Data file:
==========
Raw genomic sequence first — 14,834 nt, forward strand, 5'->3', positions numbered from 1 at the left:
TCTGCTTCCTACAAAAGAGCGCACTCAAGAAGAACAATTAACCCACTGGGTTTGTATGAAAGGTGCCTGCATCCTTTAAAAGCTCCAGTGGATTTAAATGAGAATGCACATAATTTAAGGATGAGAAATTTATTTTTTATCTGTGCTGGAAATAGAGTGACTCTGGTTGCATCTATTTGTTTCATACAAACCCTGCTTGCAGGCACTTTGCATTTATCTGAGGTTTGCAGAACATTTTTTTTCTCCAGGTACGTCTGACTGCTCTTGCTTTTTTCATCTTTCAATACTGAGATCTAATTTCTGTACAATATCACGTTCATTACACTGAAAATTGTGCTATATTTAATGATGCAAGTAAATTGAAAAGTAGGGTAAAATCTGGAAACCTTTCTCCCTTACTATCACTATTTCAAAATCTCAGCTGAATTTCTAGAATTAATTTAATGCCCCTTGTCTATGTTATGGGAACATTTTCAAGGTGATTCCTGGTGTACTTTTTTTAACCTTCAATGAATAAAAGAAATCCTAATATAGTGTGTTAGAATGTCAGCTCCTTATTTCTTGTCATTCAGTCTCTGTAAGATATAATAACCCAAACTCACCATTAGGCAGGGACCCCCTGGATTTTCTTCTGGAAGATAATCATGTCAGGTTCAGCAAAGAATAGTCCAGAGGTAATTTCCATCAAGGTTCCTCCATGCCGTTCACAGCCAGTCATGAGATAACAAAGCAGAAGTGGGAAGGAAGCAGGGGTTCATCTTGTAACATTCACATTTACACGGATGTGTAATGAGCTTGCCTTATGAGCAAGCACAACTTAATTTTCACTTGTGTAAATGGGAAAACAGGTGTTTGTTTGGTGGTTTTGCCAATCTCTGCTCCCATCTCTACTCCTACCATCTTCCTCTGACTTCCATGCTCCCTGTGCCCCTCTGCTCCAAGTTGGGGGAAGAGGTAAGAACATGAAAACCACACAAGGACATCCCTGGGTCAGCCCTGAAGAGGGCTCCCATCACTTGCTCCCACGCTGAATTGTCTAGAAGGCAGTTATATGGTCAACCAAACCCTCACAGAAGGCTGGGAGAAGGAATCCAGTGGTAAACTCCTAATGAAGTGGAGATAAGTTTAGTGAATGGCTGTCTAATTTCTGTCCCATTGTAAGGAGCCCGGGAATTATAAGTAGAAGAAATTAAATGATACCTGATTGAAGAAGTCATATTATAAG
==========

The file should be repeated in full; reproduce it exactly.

Raw genomic sequence first — 14,834 nt, forward strand, 5'->3', positions numbered from 1 at the left:
TCTGCTTCCTACAAAAGAGCGCACTCAAGAAGAACAATTAACCCACTGGGTTTGTATGAAAGGTGCCTGCATCCTTTAAAAGCTCCAGTGGATTTAAATGAGAATGCACATAATTTAAGGATGAGAAATTTATTTTTTATCTGTGCTGGAAATAGAGTGACTCTGGTTGCATCTATTTGTTTCATACAAACCCTGCTTGCAGGCACTTTGCATTTATCTGAGGTTTGCAGAACATTTTTTTTCTCCAGGTACGTCTGACTGCTCTTGCTTTTTTCATCTTTCAATACTGAGATCTAATTTCTGTACAATATCACGTTCATTACACTGAAAATTGTGCTATATTTAATGATGCAAGTAAATTGAAAAGTAGGGTAAAATCTGGAAACCTTTCTCCCTTACTATCACTATTTCAAAATCTCAGCTGAATTTCTAGAATTAATTTAATGCCCCTTGTCTATGTTATGGGAACATTTTCAAGGTGATTCCTGGTGTACTTTTTTTAACCTTCAATGAATAAAAGAAATCCTAATATAGTGTGTTAGAATGTCAGCTCCTTATTTCTTGTCATTCAGTCTCTGTAAGATATAATAACCCAAACTCACCATTAGGCAGGGACCCCCTGGATTTTCTTCTGGAAGATAATCATGTCAGGTTCAGCAAAGAATAGTCCAGAGGTAATTTCCATCAAGGTTCCTCCATGCCGTTCACAGCCAGTCATGAGATAACAAAGCAGAAGTGGGAAGGAAGCAGGGGTTCATCTTGTAACATTCACATTTACACGGATGTGTAATGAGCTTGCCTTATGAGCAAGCACAACTTAATTTTCACTTGTGTAAATGGGAAAACAGGTGTTTGTTTGGTGGTTTTGCCAATCTCTGCTCCCATCTCTACTCCTACCATCTTCCTCTGACTTCCATGCTCCCTGTGCCCCTCTGCTCCAAGTTGGGGGAAGAGGTAAGAACATGAAAACCACACAAGGACATCCCTGGGTCAGCCCTGAAGAGGGCTCCCATCACTTGCTCCCACGCTGAATTGTCTAGAAGGCAGTTATATGGTCAACCAAACCCTCACAGAAGGCTGGGAGAAGGAATCCAGTGGTAAACTCCTAATGAAGTGGAGATAAGTTTAGTGAATGGCTGTCTAATTTCTGTCCCATTGTAAGGAGCCCGGGAATTATAAGTAGAAGAAATTAAATGATACCTGATTGAAGAAGTCATATTATAAG